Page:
9. Poems for Children – selected by Bei Dao

One of the world’s great poets, Bei Dao 北岛, was shocked when his son, then in first grade, brought home a poem he was to learn by heart for a Hong Kong schools competition. The poem was If I were a piece of chalk, and it went like this: “If I were a piece of chalk / I would happily sacrifice myself / to let teachers write on the blackboard / to let classmates draw on the blackboard / I don’t need you all to protect me / but please don’t let my chalk body break.”

Bei Dao tried to read it aloud, but his face kept twisting with outrage.  How could the schools give the children such drivel? How dare they stunt the children’s imagination like this? He resolved that day to create an anthology of poems for his son and other children, and this book is the result. It took two to three years to produce, and Bei Dao, his assistant Zhang Qi 张祈 and the editorial team have brought together 101 poems (70 by foreign poets, 31 by Chinese poets). The poems are arranged chronologically, and beneath each poem is the name of the translator and a very concise biography of the poet, typically a couple of sentences giving his (they are predominantly male) Chinese and foreign name, dates, nationality and key works – just enough information to help a young reader to explore further. At the back of the book there is a useful list of the original foreign titles, in the original scripts. This small volume is beautifully produced. The comfortable size, the quality of the materials and elegant presentation, and the distinctive dust jacket (with cheery illustrations reminiscent of Edward Lear) make this a book to keep.


北岛选编   《给孩子的诗》  Poems for Children – selected and edited by Bei Dao (China CITIC Press, 2014). ISBN 9787508646664) – you can “click to look inside” on amazon.cn

In his Preface, titled “Letter to Young Friends”, Bei Dao says that when selecting the poems, he looked first for the music, then the feeling, and finally whether the poem was a classic. He explains that when he was a child, during the summer holidays his father would have him learn poems by heart. He seldom understood them but the music in the poems helped him to remember them until that joyous moment when the meaning became clear.

Addressing his young readers, Bei Dao says “On the journey of life, and especially when we are young, poems are like signposts, helping us to find the way, to appreciate life, to give a name to things… Every child that is born will, as he grows up, go through different stages, especially in his youth, when he is particularly sensitive, or going through changes, and all of a sudden, will cross over into different worlds, opening up his imagination and creativity. I believe that when youth meets poetry, there is often a particular instant in which a spark fires, a touchstone turns to gold, blood boils, and something lights inside us, waking us suddenly from drowsiness and lethargy.”

Bei Dao created this anthology for Chinese young readers. But he is a poet of international acclaim, and his personal selection of 101 poems for young readers is surely of international interest. For this reason, I have created a list in English of the 101 poems (see below), taking the information from the book, and searching for English language versions online. I’ve also created a bilingual list of the 101 poems, which you can see here.

This is the first book in the “For Children” series (给孩子的系列), which has Bei Dao as the series editor. To date, there are 5 volumes: Poems for Children 《给孩子的诗》 (selected by Bei Dao), Essays for Children 《给孩子的散文》 (selected by LI Tuo 李陀 and Bei Dao), Ancient Chinese Poems for Children 《给孩子的古诗词》 (selected by Chia-ying YEH 叶嘉莹, illustrated by XU Bing 徐冰), Animal Fables for Children 《给孩子的动物寓言》 (written and illustrated by HUANG Yongyu 黄永玉), and The Kingdom of Chinese Characters for Children 《给孩子的汉字王国》  (by Cecilia Lindqvist 林西莉, translated from the Swedish by LI Zhiyi 李之义) .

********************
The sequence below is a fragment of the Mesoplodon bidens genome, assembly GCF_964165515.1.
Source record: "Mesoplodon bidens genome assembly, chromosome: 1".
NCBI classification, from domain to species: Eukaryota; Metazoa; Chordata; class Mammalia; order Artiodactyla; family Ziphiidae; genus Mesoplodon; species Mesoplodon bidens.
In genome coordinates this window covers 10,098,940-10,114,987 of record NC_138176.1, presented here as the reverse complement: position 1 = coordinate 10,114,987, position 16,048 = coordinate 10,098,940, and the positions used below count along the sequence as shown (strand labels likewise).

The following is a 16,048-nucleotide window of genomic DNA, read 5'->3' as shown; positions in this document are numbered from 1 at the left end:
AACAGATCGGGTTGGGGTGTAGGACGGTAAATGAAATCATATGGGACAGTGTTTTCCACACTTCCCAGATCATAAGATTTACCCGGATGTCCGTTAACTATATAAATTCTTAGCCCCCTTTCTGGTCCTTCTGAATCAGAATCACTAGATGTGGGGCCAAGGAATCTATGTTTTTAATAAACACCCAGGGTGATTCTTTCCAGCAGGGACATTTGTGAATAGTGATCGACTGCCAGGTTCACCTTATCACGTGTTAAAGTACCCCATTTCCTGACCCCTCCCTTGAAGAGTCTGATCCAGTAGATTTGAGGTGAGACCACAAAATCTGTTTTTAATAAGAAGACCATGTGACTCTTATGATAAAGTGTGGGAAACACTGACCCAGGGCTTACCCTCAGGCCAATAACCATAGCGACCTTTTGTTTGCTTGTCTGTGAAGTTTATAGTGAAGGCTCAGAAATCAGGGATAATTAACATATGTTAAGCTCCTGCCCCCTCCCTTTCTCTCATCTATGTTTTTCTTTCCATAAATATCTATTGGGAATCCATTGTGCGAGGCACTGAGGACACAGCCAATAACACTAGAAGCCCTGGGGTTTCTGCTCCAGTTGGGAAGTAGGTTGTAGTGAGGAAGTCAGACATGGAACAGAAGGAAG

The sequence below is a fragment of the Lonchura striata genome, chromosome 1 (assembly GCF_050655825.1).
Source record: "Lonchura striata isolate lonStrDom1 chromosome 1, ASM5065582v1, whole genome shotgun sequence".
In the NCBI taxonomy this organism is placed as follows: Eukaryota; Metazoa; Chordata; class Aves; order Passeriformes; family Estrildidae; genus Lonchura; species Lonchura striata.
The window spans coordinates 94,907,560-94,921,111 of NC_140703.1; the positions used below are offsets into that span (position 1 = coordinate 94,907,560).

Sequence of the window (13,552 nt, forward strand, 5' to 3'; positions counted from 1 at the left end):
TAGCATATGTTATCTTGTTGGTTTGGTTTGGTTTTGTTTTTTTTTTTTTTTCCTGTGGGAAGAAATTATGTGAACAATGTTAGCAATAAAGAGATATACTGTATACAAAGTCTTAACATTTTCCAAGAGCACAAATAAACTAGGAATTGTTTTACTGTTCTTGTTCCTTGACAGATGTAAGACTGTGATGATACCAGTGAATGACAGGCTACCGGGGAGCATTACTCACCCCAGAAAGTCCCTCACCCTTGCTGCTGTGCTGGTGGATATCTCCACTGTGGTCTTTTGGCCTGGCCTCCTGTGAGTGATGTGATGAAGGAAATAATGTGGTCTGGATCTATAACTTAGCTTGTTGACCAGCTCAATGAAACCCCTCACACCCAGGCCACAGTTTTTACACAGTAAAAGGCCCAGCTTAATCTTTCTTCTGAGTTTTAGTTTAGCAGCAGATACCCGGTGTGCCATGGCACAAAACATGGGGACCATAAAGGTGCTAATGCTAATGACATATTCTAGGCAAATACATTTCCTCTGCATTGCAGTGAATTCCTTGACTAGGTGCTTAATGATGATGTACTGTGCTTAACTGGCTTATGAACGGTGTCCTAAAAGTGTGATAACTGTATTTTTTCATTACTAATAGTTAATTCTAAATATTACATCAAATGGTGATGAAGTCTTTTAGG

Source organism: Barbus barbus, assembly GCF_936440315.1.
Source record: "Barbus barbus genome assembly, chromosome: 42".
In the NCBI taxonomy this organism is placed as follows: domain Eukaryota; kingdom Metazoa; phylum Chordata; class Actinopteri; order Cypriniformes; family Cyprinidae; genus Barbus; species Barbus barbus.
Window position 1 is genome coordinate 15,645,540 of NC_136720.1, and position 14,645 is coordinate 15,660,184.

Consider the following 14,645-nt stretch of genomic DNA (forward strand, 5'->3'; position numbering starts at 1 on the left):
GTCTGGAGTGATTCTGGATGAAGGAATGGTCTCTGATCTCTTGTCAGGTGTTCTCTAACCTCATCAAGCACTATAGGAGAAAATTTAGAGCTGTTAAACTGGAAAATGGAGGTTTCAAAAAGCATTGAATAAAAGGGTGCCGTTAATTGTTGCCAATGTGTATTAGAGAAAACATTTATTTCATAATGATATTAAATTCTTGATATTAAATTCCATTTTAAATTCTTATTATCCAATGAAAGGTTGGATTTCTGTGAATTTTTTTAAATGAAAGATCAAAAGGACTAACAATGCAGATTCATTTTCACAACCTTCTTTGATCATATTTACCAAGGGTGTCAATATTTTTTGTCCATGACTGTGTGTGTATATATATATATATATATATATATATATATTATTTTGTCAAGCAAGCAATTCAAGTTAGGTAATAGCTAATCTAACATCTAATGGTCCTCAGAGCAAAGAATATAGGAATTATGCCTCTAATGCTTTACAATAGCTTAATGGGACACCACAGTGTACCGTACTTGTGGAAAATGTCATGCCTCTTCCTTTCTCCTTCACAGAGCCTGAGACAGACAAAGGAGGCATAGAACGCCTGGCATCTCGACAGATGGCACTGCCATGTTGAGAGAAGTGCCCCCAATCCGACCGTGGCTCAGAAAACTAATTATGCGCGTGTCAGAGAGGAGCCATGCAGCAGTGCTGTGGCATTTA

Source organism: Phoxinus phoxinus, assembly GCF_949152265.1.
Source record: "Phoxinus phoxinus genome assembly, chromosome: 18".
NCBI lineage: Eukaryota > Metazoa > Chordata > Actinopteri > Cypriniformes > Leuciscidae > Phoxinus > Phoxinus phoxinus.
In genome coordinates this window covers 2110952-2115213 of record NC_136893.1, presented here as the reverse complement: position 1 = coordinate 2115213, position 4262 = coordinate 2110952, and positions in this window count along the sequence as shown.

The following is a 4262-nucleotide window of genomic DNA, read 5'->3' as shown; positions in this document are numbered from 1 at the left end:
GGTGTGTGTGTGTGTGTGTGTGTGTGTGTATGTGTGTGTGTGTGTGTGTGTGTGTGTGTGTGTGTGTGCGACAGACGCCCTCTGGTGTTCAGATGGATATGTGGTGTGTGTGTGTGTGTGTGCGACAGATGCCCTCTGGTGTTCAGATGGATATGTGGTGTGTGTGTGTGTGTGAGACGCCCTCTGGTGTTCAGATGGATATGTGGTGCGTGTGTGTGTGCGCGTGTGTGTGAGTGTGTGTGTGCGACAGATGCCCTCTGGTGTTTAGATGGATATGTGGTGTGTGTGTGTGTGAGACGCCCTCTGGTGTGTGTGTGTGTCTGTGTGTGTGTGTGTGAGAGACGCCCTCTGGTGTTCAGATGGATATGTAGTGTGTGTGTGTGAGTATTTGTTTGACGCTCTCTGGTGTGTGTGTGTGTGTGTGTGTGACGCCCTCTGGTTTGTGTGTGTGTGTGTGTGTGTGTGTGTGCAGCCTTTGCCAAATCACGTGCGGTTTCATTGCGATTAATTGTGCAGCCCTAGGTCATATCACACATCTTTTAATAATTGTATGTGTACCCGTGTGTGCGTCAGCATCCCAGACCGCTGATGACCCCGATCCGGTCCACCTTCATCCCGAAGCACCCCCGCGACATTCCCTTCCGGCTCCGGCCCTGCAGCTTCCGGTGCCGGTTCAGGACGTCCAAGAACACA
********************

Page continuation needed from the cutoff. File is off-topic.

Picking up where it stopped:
Poems for Children – selected and edited by Bei Dao

Contents (running no., poet, title in English, page no.)

  • Letter to Young Friends(preface)  –    Bei Dao   17                                                                     
  1. William Blake (UK)   –   Auguries of Innocence   23
  2. William Blake (UK)   –   The Tyger   24
  3. Robert Burns (UK)   –   Auld Lang Syne   26
  4. Friedrich Hölderlin (Germany)   –   To Nature   28
  5. Heinrich Heine (Germany)   –   The Stars Have Stood for Ages   29
  6. Alexander Pushkin (Russia)   –   To (Kern)   30
  7. Alexander Pushkin (Russia)   –   Should This Life Sometime Deceive You   32
  8. Victor Hugo (France)   –   Sometimes When Everything’s Sleeping   33
  9. Mikhail Lermontov (Russia)   –   Sail   34
  10. Sándor Petőfi (Hungary)   –   I’d Be Running Water   35
  11. Emily Dickinson (USA)   –   If Recollecting Were Forgetting   37
  12. Rabindranath Tagore (India)   –   I Cannot Remember My Mother   38
  13. William Butler Yeats (Ireland)   –   When You Are Old   39
  14. William Butler Yeats (Ireland)   –   The Wild Swans at Coole  40
  15. Robert Frost (USA)   –   The Road Not Taken   42
  16. Robert Frost (USA)   –   To The Thawing Wind   44
  17. Rainer Maria Rilke (Austria)   –   Autumn Day   45
  18. Rainer Maria Rilke (Austria)   –   Solemn Hour   46
  19. Carl Sandburg (USA)   –   Fog   47
  20. Guillaume Apollinaire (France)   –   Mirabeau Bridge   48
  21. Juan Ramón Jiménez (Spain)   –   I Don’t Know How to Leap   50
  22. Fernando Pessoa (Portugal)   –   Each Day You Didn’t Enjoy Wasn’t Yours   51
  23. Osip Mandelstam (Russia)   –   The Music of Your Steps   52
  24. César Vallejo (Peru)   –   Dead Idyll   53
  25. Edith Södergran (Finland)   –   The Stars   54
  26. Edith Södergran (Finland)   –   Evening   55
  27. Marina Tsvetayeva (Russia)   –   In My Great City There is – a Night   56
  28. Marina Tsvetayeva (Russia)   –   We Are Capable of Listening Like…   57
  29. Vladimir Mayakovsky (Russia)   –   Past One O’Clock   58
  30. Paul Éluard (France)   –   Liberty   59
  31. Eugenio Montale (Italy)   –   English Horn   64
  32. Vicente Aleixandre (Spain)   –   Fire   66
  33. Bertolt Brecht (Germany)   –   Of Climbing in Trees    67
  34. Federico García Lorca (Spain)   –   The Little Mute Boy   68
  35. Federico García Lorca (Spain)   –   The Guitar   69
  36. Jacques Prévert (France)   –   The Garden   71